Wangari Maathai

Wangari Maathai, founder of the Green Belt Movement and the first African woman to win the Nobel peace prize, died of ovarian cancer on Sunday, September 25, 2011  at the age 71. 

She was known as Earth Mother and a True African Heroine.  She was Kenya’s eco-warrior and an environment visionary.  World leaders paid her tributes.  In 2009, Wangari (Africa’s Tree Woman) was featured on CNN’s “Revealed” Show.  See the video.

Wangari was an environmental and political activist. She was educated in the United States at Mount St. Scholastica and the University of Pittsburgh, as well as the University of Nairobi in Kenya.  She founded the Green Belt Movement, an environmental non-governmental organization focused on the planting of trees, environmental conservation, and women’s rights.  She received the Nobel Peace Prize for “her contribution to sustainable development, democracy and peace.” She was an elected member of Parliament and served as Assistant Minister for Environment and Natural Resources in the government of President Mwai Kibaki between January 2003 and November 2005.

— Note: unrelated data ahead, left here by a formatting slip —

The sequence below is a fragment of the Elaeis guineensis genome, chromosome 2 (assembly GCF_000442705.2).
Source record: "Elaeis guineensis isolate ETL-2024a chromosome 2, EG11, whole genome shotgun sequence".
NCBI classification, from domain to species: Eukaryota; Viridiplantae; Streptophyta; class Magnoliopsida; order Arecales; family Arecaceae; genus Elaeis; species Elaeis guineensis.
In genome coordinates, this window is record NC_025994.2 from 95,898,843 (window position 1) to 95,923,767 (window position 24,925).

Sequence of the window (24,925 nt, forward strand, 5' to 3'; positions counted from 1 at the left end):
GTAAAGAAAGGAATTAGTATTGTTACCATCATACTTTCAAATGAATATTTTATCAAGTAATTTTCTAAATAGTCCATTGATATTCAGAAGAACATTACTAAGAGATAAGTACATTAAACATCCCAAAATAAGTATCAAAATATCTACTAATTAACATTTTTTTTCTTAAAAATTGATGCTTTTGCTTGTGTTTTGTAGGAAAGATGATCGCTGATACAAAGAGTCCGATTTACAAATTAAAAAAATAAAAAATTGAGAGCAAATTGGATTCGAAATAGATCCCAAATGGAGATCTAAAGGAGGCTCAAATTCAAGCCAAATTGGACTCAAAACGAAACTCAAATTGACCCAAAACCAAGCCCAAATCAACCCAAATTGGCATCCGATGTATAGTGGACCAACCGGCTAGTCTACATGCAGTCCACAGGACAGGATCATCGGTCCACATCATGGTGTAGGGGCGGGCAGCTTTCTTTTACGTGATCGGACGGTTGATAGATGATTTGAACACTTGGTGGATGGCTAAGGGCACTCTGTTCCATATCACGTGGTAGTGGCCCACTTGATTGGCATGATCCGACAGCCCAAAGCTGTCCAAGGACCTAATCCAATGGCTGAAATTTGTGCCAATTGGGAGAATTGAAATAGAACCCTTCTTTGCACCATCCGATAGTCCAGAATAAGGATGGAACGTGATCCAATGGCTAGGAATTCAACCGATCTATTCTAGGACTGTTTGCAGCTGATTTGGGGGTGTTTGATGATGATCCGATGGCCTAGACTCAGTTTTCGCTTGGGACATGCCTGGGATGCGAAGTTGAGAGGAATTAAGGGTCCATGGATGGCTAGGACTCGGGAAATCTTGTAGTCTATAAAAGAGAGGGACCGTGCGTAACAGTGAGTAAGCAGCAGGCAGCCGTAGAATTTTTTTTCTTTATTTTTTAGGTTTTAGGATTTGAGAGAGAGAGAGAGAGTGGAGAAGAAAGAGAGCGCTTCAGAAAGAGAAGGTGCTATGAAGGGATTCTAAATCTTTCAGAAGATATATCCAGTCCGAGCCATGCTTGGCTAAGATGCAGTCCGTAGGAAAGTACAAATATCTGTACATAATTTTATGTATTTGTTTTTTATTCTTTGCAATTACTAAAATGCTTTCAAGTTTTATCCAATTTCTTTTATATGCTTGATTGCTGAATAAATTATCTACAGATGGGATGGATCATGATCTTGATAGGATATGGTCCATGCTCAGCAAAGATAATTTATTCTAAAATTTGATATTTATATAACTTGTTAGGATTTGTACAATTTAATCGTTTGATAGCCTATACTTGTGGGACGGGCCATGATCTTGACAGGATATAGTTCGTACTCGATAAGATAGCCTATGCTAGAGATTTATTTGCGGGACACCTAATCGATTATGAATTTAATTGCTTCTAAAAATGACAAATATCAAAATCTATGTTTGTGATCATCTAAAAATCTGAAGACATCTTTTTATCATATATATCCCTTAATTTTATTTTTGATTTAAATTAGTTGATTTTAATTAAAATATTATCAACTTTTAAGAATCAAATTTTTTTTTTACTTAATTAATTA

Not bad for the woman who was born in village of Ihithe.  In 1943, her family relocated to a white owned farm where her father found work in Rift Valley.  Then in 1947 Wangari returned to Ihithe with her mother because her two brothers were attending primary school as there was no schooling available on the farm where her father worked.  Her father remained at the farm.  When she was eight, Wangari joined her brothers at Ihithe Primary School.

At the age of eleven Wangari moved to St. Cecilia’s Intermediate Primary School, a boarding school at the Mathari Catholic Mission in Nyeri where she studied for four years.  She became fluent in English and coverted to Catholicism, taking the Christian name Mary Josephine.   She also was involved with the Christian society known as the Legion of Mary, whose members attempted “to serve God by serving fellow human beings.  Studying at St. Cecilia’s, sheltered Wangari from the ongoing Mau Mau Uprising, which forced her mother to move from their homestead to an emergency village in Ihithe.